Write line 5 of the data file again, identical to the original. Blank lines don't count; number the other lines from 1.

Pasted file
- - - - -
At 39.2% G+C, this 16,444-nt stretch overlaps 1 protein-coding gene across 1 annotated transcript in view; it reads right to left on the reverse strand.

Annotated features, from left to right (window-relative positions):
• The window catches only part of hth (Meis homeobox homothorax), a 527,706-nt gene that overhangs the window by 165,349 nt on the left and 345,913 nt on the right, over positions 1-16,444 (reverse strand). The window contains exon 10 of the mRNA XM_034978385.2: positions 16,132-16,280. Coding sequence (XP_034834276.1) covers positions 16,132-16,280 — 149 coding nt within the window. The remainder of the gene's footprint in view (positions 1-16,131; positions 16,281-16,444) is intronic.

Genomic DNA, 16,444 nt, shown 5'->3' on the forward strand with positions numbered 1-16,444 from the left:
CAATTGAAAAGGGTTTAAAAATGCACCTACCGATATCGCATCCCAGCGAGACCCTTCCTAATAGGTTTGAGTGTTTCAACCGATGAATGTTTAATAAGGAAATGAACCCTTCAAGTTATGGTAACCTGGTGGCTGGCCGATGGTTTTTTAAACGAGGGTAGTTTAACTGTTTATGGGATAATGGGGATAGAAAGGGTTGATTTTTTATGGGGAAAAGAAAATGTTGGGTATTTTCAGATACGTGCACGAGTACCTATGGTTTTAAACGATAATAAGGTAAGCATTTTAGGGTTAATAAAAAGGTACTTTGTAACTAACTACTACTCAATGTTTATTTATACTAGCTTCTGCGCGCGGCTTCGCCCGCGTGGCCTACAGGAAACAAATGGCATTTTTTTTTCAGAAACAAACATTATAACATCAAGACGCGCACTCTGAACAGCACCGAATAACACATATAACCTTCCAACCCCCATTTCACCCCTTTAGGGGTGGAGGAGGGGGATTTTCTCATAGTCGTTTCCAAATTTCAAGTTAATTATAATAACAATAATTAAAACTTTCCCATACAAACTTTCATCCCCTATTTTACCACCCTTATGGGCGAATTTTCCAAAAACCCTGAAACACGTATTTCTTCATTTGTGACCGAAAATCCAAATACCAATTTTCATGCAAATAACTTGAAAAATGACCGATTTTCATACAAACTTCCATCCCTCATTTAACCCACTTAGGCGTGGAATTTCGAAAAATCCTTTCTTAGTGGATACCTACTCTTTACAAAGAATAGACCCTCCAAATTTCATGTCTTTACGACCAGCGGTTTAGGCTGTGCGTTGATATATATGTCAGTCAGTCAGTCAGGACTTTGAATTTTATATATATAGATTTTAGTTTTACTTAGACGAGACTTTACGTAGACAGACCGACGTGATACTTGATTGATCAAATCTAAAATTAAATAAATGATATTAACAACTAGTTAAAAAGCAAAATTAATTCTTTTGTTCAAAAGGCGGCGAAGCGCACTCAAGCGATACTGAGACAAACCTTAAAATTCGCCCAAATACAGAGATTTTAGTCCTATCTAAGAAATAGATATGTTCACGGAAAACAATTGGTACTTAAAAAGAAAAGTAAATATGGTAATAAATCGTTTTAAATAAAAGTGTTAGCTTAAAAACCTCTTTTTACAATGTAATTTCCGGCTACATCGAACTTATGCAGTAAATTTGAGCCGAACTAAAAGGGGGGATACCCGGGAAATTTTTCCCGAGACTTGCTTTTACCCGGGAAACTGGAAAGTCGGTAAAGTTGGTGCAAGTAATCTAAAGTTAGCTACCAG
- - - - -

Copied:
CAATTGAAAAGGGTTTAAAAATGCACCTACCGATATCGCATCCCAGCGAGACCCTTCCTAATAGGTTTGAGTGTTTCAACCGATGAATGTTTAATAAGGAAATGAACCCTTCAAGTTATGGTAACCTGGTGGCTGGCCGATGGTTTTTTAAACGAGGGTAGTTTAACTGTTTATGGGATAATGGGGATAGAAAGGGTTGATTTTTTATGGGGAAAAGAAAATGTTGGGTATTTTCAGATACGTGCACGAGTACCTATGGTTTTAAACGATAATAAGGTAAGCATTTTAGGGTTAATAAAAAGGTACTTTGTAACTAACTACTACTCAATGTTTATTTATACTAGCTTCTGCGCGCGGCTTCGCCCGCGTGGCCTACAGGAAACAAATGGCATTTTTTTTTCAGAAACAAACATTATAACATCAAGACGCGCACTCTGAACAGCACCGAATAACACATATAACCTTCCAACCCCCATTTCACCCCTTTAGGGGTGGAGGAGGGGGATTTTCTCATAGTCGTTTCCAAATTTCAAGTTAATTATAATAACAATAATTAAAACTTTCCCATACAAACTTTCATCCCCTATTTTACCACCCTTATGGGCGAATTTTCCAAAAACCCTGAAACACGTATTTCTTCATTTGTGACCGAAAATCCAAATACCAATTTTCATGCAAATAACTTGAAAAATGACCGATTTTCATACAAACTTCCATCCCTCATTTAACCCACTTAGGCGTGGAATTTCGAAAAATCCTTTCTTAGTGGATACCTACTCTTTACAAAGAATAGACCCTCCAAATTTCATGTCTTTACGACCAGCGGTTTAGGCTGTGCGTTGATATATATGTCAGTCAGTCAGTCAGGACTTTGAATTTTATATATATAGATTTTAGTTTTACTTAGACGAGACTTTACGTAGACAGACCGACGTGATACTTGATTGATCAAATCTAAAATTAAATAAATGATATTAACAACTAGTTAAAAAGCAAAATTAATTCTTTTGTTCAAAAGGCGGCGAAGCGCACTCAAGCGATACTGAGACAAACCTTAAAATTCGCCCAAATACAGAGATTTTAGTCCTATCTAAGAAATAGATATGTTCACGGAAAACAATTGGTACTTAAAAAGAAAAGTAAATATGGTAATAAATCGTTTTAAATAAAAGTGTTAGCTTAAAAACCTCTTTTTACAATGTAATTTCCGGCTACATCGAACTTATGCAGTAAATTTGAGCCGAACTAAAAGGGGGGATACCCGGGAAATTTTTCCCGAGACTTGCTTTTACCCGGGAAACTGGAAAGTCGGTAAAGTTGGTGCAAGTAATCTAAAGTTAGCTACCAG